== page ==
Engaging AAC over the Holidays!
Holiday Guide to Building Vocabulary!
Holidays are a great way to build new vocabulary skills and reinforce usage of a child’s AAC device. Holiday vocabulary can help build on the child’s existing core vocabulary skills (basic needs and wants). A great way to start introducing new vocabulary is to focus on what they love! As the holiday season approaches, think about what the child enjoys listening to, eating, feeling, smelling and incorporate those holiday favorites into their AAC!
Teaching New Vocabulary:
To help increase understanding of new vocabulary you can have the child “point” to the new vocabulary item presented (Eg. “Where is our Christmas tree?” etc.). This practice will help you know what the child understands and then you can begin having them label the new vocabulary items with their AAC!
AAC and Family Events:
Another great way to reinforce usage of a child’s AAC system over the Holidays is to include their family to encourage carryover with new communication partners! A great way to do this is to have pictures of family members so they can practice learning their names and communicating with them (Saying “Hi”, “Bye”, telling likes/dislikes, etc.). They can also show their family and friends how they communicate with their personalized AAC system!
Have a child that uses an AAC device and want extended family and friends to understand more about how your child communicates? Here are some AAC basics you can share with them before the holiday begins.
What is AAC?
AAC stands for Augmentative and Alternative Communication. AAC uses a variety of techniques and tools, including picture communication boards, speech-generating devices (SGDs), tangible objects, manual signs, and gestures to help the individual express thoughts, wants, needs, feelings, and ideas (ASHA, 2018). The primary goal of AAC is to find the most effective way to communicate to increase a greater quality of life for an individual who may lack functional verbal communication.
Types of AAC:
There are two different types of AAC that a child can use to facilitate low verbal output. The first type is unaided AAC. Unaided AAC includes gestures, body language, facial expressions, and sign language. The most common unaided AAC tool is sign language.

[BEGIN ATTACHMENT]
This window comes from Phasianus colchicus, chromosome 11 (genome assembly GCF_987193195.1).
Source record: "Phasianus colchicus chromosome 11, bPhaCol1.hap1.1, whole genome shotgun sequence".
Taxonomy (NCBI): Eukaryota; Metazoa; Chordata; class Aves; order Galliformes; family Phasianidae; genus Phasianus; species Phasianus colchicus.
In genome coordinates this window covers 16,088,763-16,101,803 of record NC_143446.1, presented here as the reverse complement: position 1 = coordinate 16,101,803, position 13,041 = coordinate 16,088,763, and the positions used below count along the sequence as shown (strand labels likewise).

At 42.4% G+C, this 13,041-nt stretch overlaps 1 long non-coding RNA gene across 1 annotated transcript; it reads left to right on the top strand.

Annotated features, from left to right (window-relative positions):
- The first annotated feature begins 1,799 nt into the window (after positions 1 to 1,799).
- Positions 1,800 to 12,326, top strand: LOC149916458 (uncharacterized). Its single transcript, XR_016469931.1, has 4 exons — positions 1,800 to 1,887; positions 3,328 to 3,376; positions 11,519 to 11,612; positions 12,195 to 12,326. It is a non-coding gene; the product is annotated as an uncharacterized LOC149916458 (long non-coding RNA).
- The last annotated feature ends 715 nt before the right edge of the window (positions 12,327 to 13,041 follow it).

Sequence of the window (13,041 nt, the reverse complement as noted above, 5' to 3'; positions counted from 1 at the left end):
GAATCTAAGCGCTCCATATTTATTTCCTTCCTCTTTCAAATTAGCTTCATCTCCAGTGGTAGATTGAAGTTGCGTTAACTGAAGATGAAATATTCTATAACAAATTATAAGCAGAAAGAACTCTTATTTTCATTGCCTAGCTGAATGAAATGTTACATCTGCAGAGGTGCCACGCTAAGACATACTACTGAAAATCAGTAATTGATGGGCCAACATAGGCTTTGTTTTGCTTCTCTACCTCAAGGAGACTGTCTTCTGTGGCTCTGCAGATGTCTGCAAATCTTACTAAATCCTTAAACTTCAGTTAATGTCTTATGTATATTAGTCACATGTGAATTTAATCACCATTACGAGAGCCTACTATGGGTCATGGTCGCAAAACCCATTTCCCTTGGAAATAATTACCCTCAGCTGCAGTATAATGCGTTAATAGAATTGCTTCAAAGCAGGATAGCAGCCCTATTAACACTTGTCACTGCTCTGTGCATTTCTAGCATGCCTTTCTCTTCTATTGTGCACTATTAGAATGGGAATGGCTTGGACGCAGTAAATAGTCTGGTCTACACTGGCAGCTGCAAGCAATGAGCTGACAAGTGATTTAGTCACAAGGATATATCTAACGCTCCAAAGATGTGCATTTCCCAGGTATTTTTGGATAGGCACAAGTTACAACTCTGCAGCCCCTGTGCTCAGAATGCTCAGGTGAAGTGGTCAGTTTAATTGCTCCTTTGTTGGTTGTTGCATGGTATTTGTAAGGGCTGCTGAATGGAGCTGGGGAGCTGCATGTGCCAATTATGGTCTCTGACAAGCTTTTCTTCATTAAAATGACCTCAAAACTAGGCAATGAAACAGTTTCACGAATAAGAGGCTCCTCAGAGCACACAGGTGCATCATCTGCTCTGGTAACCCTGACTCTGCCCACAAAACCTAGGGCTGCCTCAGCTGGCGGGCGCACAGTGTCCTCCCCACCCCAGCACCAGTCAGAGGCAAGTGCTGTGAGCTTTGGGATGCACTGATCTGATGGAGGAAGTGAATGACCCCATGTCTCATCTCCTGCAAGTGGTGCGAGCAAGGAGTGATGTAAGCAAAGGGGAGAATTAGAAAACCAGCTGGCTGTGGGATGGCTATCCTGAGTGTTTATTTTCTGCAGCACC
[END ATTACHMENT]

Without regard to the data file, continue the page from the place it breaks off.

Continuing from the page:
The second type of AAC is aided. Aided AAC is utilizing a tool or device utilized for communication. Aided systems include pointing to pictures, picture exchange systems, switches, and speech generating devices.
AAC & Verbal Communication:
AAC is augmentative when used to supplement existing speech, and alternative when used in place of speech that is absent or not functional (ASHA 2018). AAC is a great way to bridge the gap between a child’s ability to understand a variety of concepts (receptive language skills) verses their ability to verbally express them (expressive language skills). This can greatly reduce frustrations for a child who has limited verbal output and has a difficult time being understood by others. Often once a child’s frustrations are decreased they can calmly focus on verbal speech in a less stressful way!
Coastal Connection blog post contributor, Marissa Gratza MS, CCC-SLP
Marissa graduated from the University of Central Missouri with a Bachelor’s and Master’s Degree in Communication Disorders. Marissa has gained experience in a variety of settings including acute care, school and clinical settings.
Due to a family member being diagnosed with a genetic disorder as well as, hearing and visually impaired, Marissa has a great passion for working with augmentative and alternative communication devices.
Marissa also holds a strong interest in developmental delays, literacy disorders, receptive and expressive language disorders, voice disorders and swallowing difficulties. Marissa completed her clinical fellowship year in both a behavioral and private clinic, working with children (4 years-18 years) presenting with language, speech, and feeding disorders.
Marissa strives to provide individualized treatment plans to increase success for her clients. When not at work, Marissa enjoys spending time with her family, running and going to the beach.
December 5th, 2018
Retrieved from: American Speech and Language Hearing Association (ASHA) https://www.asha.org/public/speech/disorders/aac/